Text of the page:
In the 19th century, when gender roles were more confining, the dominant forms of psychosomatic illness were paralysis and hysteria. Today, when people experience confusion about the abundant possibilities available to them, when "all is permitted", the dominant complaint is fatigue. Edward Shorter's history shows how patients throughout the centuries have produced symptoms in tandem with the cultural shifts of larger society. He argues that newly popularized diseases such as "chronic fatigue syndrome" are only the most recent examples of patients' ailments that express the deepest truths about the culture in which we live.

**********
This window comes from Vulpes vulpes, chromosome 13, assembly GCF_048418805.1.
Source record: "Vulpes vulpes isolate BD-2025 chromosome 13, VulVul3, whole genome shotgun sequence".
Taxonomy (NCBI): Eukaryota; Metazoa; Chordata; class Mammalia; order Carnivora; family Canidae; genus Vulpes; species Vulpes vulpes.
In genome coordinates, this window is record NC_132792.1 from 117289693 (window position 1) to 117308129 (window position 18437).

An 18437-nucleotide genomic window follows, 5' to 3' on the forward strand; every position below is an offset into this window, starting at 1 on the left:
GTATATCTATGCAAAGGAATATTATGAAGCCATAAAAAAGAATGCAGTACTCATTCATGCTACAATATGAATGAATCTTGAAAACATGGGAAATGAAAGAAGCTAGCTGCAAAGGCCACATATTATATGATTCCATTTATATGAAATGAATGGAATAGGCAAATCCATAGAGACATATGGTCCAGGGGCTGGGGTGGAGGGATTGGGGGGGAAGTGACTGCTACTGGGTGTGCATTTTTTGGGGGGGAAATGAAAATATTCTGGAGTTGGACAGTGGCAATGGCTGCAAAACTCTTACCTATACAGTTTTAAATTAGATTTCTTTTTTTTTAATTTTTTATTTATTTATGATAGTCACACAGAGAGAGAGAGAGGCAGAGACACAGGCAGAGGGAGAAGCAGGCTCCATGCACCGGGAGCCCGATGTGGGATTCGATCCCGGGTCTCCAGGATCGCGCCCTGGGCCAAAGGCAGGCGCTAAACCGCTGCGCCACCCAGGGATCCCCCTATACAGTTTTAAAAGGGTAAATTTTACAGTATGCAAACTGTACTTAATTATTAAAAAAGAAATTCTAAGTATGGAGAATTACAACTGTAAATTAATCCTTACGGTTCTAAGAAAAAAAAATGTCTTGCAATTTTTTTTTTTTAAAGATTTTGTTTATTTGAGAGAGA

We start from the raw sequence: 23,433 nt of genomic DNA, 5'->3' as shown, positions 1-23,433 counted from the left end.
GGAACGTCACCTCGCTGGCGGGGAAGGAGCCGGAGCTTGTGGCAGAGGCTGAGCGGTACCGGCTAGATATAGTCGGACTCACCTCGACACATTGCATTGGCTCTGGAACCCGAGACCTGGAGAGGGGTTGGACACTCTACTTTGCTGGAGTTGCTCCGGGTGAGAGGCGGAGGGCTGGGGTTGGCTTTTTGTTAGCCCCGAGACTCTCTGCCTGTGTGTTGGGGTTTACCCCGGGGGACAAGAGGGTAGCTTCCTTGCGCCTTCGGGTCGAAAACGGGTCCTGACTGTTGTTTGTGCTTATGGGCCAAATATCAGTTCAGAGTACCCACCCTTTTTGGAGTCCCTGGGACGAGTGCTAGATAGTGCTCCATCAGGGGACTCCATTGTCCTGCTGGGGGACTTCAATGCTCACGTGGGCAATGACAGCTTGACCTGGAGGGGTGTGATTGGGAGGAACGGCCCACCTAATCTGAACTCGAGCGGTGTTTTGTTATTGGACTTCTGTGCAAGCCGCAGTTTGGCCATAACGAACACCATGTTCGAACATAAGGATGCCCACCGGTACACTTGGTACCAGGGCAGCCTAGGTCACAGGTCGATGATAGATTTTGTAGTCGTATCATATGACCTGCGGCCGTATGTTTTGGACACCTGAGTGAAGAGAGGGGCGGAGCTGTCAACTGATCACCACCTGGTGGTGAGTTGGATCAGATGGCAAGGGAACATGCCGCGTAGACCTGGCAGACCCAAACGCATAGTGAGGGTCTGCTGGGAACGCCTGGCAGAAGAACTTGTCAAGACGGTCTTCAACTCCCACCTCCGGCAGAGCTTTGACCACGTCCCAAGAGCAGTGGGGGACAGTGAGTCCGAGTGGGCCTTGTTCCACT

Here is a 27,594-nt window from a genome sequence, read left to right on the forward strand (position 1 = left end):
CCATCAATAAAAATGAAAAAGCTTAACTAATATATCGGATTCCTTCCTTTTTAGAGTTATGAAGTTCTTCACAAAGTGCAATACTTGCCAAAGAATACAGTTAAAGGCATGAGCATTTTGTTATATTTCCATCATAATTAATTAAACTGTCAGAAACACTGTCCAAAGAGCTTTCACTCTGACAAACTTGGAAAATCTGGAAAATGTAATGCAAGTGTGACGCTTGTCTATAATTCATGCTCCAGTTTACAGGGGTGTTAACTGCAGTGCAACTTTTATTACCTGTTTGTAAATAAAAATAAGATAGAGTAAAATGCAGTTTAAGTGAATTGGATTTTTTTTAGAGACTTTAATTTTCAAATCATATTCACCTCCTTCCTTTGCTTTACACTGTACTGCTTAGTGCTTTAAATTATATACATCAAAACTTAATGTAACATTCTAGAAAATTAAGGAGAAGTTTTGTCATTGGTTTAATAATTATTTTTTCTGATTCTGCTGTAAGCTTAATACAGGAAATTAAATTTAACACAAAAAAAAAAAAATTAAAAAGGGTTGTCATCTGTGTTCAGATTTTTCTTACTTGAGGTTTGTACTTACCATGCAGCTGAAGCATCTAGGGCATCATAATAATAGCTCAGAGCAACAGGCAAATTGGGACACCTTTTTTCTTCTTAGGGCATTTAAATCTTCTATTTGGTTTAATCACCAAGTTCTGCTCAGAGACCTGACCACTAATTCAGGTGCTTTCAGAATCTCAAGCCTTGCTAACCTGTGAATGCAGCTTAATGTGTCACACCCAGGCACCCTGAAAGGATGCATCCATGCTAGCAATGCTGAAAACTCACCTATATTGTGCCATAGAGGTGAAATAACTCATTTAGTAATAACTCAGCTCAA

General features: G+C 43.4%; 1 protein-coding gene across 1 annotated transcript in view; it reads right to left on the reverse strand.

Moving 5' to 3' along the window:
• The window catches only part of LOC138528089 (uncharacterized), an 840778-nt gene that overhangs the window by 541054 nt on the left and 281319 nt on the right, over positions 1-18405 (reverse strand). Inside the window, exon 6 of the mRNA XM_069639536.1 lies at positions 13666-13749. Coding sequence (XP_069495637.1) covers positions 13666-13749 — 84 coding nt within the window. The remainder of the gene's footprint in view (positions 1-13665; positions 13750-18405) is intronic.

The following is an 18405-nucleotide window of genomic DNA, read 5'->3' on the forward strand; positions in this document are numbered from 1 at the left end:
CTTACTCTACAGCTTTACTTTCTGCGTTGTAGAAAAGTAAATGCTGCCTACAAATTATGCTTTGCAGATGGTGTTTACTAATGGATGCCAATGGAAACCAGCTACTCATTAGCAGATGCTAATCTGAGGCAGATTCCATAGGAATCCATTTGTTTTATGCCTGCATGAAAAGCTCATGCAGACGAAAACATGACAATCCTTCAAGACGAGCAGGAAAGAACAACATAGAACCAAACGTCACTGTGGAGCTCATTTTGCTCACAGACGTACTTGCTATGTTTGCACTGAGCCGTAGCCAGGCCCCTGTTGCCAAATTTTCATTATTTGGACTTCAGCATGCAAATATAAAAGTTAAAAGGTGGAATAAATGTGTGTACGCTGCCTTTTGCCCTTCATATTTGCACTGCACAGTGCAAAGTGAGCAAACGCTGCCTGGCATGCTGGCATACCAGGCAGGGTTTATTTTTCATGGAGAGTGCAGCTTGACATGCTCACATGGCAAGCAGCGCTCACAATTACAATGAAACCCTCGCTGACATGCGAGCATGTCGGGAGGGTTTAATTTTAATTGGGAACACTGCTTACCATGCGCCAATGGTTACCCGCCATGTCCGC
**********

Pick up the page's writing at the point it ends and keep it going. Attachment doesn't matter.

Like other cultural phenomena, psychosomatic illnesses are subject to changes in fashion; here, Shorter (The Healthy Century, 1987, etc.) has applied his considerable skill in researching medical history to an examination of these trends from the mid-18th century to the present. Shorter defines psychosomatic illness as "any illness in which physical symptoms, produced by the action of the unconscious mind, are defined by the individual as evidence of organic disease and for which medical help is sought." He identifies doctors' attitudes and beliefs as major cultural factors in determining what symptoms the unconscious mind selects, and examines how doctors' ideas have changed as new theories about disease have evolved. He also looks at the changing doctor-patient relationship over the past two-and-a-half centuries, making clear why "the vapors" and hysteric fits of paralysis, once especially common among women, are now quite unacceptable (as are the horrific treatments devised by some doctors to deal with them). Shorter notes that today chronic fatigue syndrome (CFS) is perhaps the most fashionable psychosomatic complaint in a spectrum that includes yeast infections, food allergies, and what has been called the "twentieth-century disease," or "total allergy syndrome." Using CFS as an example, the author traces how a psychosomatic illness becomes fashionable as the mass media, supplanting medical authority, disseminate pseudoscientific information about genuine, difficult-to-diagnose organic diseases to suggestible individuals with quite different symptoms. Whereas the "stifling intimacy of family life" in Victorian times increased the propensity for certain psychosomatic illnesses, he explains, today social isolation and exposure to media sensationalism produce others. A fine, example-filled account of how different times and different mores produce different psychosomatic illnesses. (Kirkus Reviews)